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State-Space Analysis Example:
The Digital Waveguide Oscillator

As an example of state-space analysis, we will use it to determine the frequency of oscillation of the system of Fig.G.3 [90].

Figure G.3: The second-order digital waveguide oscillator.
\includegraphics{eps/sswgo}

Note the assignments of unit-delay outputs to state variables $ x_1(n)$ and $ x_2(n)$ . From the diagram, we see that

$\displaystyle x_1(n+1) = c[x_1(n) + x_2(n)] - x_2(n) = c\,x_1(n) + (c-1) x_2(n)
$

and

$\displaystyle x_2(n+1) = x_1(n) + c[x_1(n) + x_2(n)] = (1+c) x_1(n) + c\,x_2(n)
$

In matrix form, the state time-update can be written

$\displaystyle \left[\begin{array}{c} x_1(n+1) \\ [2pt] x_2(n+1) \end{array}\right] = \underbrace{\left[\begin{array}{cc} c & c-1 \\ [2pt] c+1 & c \end{array}\right]}_A \left[\begin{array}{c} x_1(n) \\ [2pt] x_2(n) \end{array}\right]
$

or, in vector notation,

$\displaystyle {\underline{x}}(n+1) = A \, {\underline{x}}(n).
$

We have two natural choices of output, $ x_1(n)$ and $ x_2(n)$ :

\begin{eqnarray*}
y_1(n) &\isdef & x_1(n) = [1, 0] {\underline{x}}(n)\\
y_2(n) &\isdef & x_2(n) = [0, 1] {\underline{x}}(n)
\end{eqnarray*}

A basic fact from linear algebra is that the determinant of a matrix is equal to the product of its eigenvalues. As a quick check, we find that the determinant of $ A$ is

$\displaystyle \det{A} = c^2 - (c+1)(c-1) = c^2 - (c^2-1) = 1.
$

Since an undriven sinusoidal oscillator must not lose energy, and since every lossless state-space system has unit-modulus eigenvalues (consider the modal representation), we expect $ \left\vert\det{A}\right\vert=1$ .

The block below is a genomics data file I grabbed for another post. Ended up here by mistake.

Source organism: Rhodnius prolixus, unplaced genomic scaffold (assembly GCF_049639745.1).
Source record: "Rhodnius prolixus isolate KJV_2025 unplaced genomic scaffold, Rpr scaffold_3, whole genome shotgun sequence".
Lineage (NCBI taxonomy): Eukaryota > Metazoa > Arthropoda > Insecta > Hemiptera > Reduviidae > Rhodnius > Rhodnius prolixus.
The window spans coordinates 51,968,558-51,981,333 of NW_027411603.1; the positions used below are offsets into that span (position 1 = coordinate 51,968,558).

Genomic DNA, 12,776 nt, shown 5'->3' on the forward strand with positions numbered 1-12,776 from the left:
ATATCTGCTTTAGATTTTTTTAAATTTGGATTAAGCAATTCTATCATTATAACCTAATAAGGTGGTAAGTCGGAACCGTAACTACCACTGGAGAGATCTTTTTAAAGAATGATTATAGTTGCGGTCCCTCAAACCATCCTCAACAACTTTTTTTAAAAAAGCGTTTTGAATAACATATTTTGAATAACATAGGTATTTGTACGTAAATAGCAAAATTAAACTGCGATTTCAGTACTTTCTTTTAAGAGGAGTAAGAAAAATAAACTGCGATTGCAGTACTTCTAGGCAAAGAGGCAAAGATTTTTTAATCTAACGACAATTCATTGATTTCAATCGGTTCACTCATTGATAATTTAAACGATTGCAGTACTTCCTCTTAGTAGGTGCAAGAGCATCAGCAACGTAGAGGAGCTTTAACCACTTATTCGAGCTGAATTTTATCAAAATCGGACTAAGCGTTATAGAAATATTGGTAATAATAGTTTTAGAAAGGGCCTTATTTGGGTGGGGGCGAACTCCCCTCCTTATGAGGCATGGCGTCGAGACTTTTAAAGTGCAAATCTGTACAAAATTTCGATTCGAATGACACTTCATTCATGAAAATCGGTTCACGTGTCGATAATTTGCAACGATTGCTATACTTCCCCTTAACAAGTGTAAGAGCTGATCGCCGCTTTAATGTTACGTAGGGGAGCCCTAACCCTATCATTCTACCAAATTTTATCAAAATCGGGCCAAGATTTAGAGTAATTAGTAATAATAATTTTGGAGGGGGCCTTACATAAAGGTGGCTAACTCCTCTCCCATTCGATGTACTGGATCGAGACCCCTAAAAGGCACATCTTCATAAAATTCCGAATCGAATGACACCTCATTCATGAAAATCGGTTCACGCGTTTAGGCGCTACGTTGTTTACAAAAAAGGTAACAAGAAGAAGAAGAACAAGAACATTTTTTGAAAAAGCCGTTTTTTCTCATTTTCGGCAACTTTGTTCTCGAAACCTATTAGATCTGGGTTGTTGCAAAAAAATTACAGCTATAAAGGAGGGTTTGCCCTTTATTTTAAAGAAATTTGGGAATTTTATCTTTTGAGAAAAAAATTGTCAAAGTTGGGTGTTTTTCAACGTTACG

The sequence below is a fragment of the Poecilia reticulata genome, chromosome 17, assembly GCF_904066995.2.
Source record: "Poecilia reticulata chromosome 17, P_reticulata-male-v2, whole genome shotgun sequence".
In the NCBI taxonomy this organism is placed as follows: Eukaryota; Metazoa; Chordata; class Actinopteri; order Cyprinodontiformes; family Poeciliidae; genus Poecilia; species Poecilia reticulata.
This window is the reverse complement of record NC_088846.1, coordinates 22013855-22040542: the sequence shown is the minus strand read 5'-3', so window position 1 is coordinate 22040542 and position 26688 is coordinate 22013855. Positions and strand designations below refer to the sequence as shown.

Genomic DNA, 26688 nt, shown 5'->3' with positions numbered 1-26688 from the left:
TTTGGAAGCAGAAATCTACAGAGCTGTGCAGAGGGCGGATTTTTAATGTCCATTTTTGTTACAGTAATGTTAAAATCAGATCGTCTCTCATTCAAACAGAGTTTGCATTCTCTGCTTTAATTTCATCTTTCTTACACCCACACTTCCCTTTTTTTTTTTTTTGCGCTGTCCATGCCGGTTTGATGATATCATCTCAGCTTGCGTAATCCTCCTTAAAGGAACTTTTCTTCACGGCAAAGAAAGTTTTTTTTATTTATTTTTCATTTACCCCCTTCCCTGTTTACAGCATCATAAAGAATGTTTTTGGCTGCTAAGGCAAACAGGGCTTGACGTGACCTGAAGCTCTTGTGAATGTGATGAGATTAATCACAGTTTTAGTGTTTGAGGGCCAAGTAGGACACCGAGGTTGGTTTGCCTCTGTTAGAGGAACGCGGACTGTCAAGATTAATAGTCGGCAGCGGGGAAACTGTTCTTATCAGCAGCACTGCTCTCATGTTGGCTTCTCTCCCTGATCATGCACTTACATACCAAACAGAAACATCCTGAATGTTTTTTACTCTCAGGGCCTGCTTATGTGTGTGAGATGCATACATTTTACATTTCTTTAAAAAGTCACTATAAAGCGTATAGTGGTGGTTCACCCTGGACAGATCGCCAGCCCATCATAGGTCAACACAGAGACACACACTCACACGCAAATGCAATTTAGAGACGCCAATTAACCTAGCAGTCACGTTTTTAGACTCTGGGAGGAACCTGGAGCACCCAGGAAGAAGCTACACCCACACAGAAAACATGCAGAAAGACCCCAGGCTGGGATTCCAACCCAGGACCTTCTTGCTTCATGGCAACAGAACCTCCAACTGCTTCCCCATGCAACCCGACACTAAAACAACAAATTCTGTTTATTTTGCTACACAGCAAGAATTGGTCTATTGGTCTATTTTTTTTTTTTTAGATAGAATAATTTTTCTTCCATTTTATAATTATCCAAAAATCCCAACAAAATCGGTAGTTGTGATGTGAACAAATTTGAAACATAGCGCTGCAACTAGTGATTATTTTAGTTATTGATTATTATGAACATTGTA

Note that $ {\underline{x}}(n) = A^n{\underline{x}}(0)$ . If we diagonalize this system to obtain $ \tilde{A}=E^{-1}A E$ , where $ \tilde{A}=$   diag$ [\lambda_1,\lambda_2]$ , and $ E$ is the matrix of eigenvectors of $ A$ , then we have

$\displaystyle \underline{{\tilde x}}(n) = \tilde{A}^n\,\underline{{\tilde x}}(0) = \left[\begin{array}{cc} \lambda_1^n & 0 \\ [2pt] 0 & \lambda_2^n \end{array}\right]\left[\begin{array}{c} {\tilde x}_1(0) \\ [2pt] {\tilde x}_2(0) \end{array}\right]
$

where $ \underline{{\tilde x}}(n) \isdef E^{-1}{\underline{x}}(n)$ denotes the state vector in these new ``modal coordinates''. Since $ \tilde{A}$ is diagonal, the modes are decoupled, and we can write

\begin{eqnarray*}
{\tilde x}_1(n) &=& \lambda_1^n\,{\tilde x}_1(0)\\
{\tilde x}_2(n) &=& \lambda_2^n\,{\tilde x}_2(0).
\end{eqnarray*}

If this system is to generate a real sampled sinusoid at radian frequency $ \omega$ , the eigenvalues $ \lambda_1$ and $ \lambda_2$ must be of the form

\begin{eqnarray*}
\lambda_1 &=& e^{j\omega T}\\
\lambda_2 &=& e^{-j\omega T},
\end{eqnarray*}

(in either order) where $ \omega$ is real, and $ T$ denotes the sampling interval in seconds.

Thus, we can determine the frequency of oscillation $ \omega$ (and verify that the system actually oscillates) by determining the eigenvalues $ \lambda_i $ of $ A$ . Note that, as a prerequisite, it will also be necessary to find two linearly independent eigenvectors of $ A$ (columns of $ E$ ).



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``Introduction to Digital Filters with Audio Applications'', by Julius O. Smith III, (September 2007 Edition).
Copyright © 2014-03-23 by Julius O. Smith III
Center for Computer Research in Music and Acoustics (CCRMA),   Stanford University
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